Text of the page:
The three organisations The Latvian Centre for Contemporary Art, Narva ArtResidency and NAC in collaboration with PUBLICS have co-commissioned three new works with artists Agnė Jokšė, Sandra Kosorotova, Anni Puolakka and MartaTrektere. As part of this joint participation NAC has developed Unconditional Love by Agnė Jokšė, a video work and an ongoing inquiry into entangled cross-generational family relations and their role in the claim of kinship.
Unconditional Love consists of several interlinked chapters, exploring themes related to care, compassion, and love through the lens of intergenerational relations that are constituted in parallel to the societal and political changes taking place in Lithuania around the 1990s when transitioning from the Soviet Union and its economic and ideological models into the independent state of today (and its neoliberal, capitalist, and so-called western ideology).
With this specific geography and sociopolitical context in mind, Agnė Jokšė questions how two sociologically distinct generations – the so-called “lost” and “independence” generations, formed prior to the 1990s transition period and born after the reestablishment of sovereign Lithuania, respectively – became so connected while remaining politically and ideologically far apart? And how do their generational clashes affect the relationship dynamics of these two groups that are often closely linked by a family bond?
In Unconditional Love, Jokšė observes and follows the thread of family relations as it takes her to seemingly ordinary, but tender emotional places. By filming and interviewing her extended family in Lithuania and the Lithuanian diaspora in Europe, she chronicles their rituals and collects their memories in an attempt to piece together the portrait of this “lost” generation that her parents belong to. Even though Jokšė’s research originates in the idea of generational divide and cultural trauma, the space of Unconditional Love is tranquil. It reaches beyond disappointment or conflict into a state of shared familiarity, where one is resigned, resting, joking, worrying, and sharing with each other. The hours reveal the banality of unconditional love and its necessity and brilliance against the banality of evil.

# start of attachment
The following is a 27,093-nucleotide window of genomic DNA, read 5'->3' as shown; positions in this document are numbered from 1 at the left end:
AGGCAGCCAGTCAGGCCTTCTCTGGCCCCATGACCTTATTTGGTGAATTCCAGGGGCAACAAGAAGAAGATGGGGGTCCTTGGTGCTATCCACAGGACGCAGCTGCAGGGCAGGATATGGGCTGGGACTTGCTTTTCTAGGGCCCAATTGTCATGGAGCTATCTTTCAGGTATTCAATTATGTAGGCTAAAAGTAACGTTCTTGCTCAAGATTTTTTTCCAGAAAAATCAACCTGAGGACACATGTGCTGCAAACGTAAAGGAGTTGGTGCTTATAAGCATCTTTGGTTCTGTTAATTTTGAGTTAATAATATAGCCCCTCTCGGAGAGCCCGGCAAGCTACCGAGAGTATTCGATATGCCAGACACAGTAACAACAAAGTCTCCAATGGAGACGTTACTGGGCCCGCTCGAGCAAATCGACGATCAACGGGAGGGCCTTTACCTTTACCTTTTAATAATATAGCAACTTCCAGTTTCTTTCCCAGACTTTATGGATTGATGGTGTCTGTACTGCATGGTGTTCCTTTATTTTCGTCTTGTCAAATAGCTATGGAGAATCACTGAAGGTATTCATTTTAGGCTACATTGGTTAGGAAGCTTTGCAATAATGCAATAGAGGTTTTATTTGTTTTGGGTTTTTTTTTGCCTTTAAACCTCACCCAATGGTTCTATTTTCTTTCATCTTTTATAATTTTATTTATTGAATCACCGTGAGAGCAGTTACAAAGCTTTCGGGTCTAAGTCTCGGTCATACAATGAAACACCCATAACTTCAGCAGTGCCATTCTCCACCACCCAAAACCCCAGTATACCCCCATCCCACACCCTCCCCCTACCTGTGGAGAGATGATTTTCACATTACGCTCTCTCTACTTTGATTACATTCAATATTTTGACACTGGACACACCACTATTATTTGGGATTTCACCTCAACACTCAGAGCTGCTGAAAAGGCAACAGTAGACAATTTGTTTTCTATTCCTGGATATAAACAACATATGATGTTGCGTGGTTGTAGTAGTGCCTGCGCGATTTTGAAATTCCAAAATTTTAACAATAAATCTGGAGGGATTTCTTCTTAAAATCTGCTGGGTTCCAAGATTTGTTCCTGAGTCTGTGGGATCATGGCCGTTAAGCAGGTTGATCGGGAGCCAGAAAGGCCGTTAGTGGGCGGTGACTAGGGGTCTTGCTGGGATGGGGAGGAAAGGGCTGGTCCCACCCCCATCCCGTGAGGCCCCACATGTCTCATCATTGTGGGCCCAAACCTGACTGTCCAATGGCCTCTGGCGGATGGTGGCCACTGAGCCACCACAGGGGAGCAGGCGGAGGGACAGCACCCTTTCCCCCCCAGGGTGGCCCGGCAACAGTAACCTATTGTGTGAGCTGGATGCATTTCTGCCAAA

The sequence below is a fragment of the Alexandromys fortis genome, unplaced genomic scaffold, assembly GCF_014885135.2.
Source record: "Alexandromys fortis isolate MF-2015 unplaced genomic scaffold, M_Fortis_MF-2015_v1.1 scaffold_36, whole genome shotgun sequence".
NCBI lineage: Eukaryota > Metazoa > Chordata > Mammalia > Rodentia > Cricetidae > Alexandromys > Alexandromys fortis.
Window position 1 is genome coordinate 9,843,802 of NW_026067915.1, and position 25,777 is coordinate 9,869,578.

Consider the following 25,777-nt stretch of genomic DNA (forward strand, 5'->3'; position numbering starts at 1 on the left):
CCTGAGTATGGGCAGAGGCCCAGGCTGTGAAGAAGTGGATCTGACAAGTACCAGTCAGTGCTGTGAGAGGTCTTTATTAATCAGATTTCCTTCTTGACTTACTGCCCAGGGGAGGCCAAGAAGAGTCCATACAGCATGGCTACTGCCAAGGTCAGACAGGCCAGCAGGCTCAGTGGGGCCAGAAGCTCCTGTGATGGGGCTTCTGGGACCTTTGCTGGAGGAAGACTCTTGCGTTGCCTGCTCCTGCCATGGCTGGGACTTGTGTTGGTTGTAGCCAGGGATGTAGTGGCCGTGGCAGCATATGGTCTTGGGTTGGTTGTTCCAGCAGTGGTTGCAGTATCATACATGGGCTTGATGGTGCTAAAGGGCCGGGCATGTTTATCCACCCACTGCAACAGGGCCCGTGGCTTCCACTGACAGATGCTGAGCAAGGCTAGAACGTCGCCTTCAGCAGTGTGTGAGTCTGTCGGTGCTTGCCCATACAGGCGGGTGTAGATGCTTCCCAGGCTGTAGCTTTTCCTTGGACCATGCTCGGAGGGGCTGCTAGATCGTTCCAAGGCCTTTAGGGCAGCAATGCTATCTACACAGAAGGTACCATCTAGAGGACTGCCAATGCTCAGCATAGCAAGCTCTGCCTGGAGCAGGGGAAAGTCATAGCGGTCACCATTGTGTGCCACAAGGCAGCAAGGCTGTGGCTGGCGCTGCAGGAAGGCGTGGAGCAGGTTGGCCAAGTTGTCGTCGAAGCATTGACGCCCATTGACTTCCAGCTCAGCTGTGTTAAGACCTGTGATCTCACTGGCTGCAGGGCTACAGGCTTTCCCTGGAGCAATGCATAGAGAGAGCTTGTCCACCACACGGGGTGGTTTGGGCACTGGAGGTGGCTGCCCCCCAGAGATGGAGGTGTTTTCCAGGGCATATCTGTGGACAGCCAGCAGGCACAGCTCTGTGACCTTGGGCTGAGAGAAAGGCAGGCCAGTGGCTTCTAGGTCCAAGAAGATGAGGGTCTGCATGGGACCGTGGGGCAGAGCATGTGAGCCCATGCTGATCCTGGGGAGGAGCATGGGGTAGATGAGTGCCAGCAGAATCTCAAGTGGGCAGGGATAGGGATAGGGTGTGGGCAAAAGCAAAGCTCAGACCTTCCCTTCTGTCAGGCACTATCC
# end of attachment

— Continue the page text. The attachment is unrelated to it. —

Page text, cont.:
Agnė Jokšė was born in Vilnius in 1993. She currently lives in Copenhagen where she conducts her studies at the Royal Danish Academy of Visual Arts, in the class of the artists Jane Jin Kaisen and Agnieszka Polska. Prior to her studies in Copenhagen, Jokšė studied painting at Vilnius Academy of the Arts. In her work, she investigates questions surrounding experience, parallel history, entangled relations, queerness, and language. She usually works with writing, video, and performance. In 2019 her work Dear Friend received the main award at the contemporary art competition JCDecaux Prize, organized by Contemporary Art Center in Vilnius. In 2020 she presented Lezbynai at the inaugural group exhibition of the art space Swallow in Vilnius.
The project is co-funded by The Baltic Culture Fund.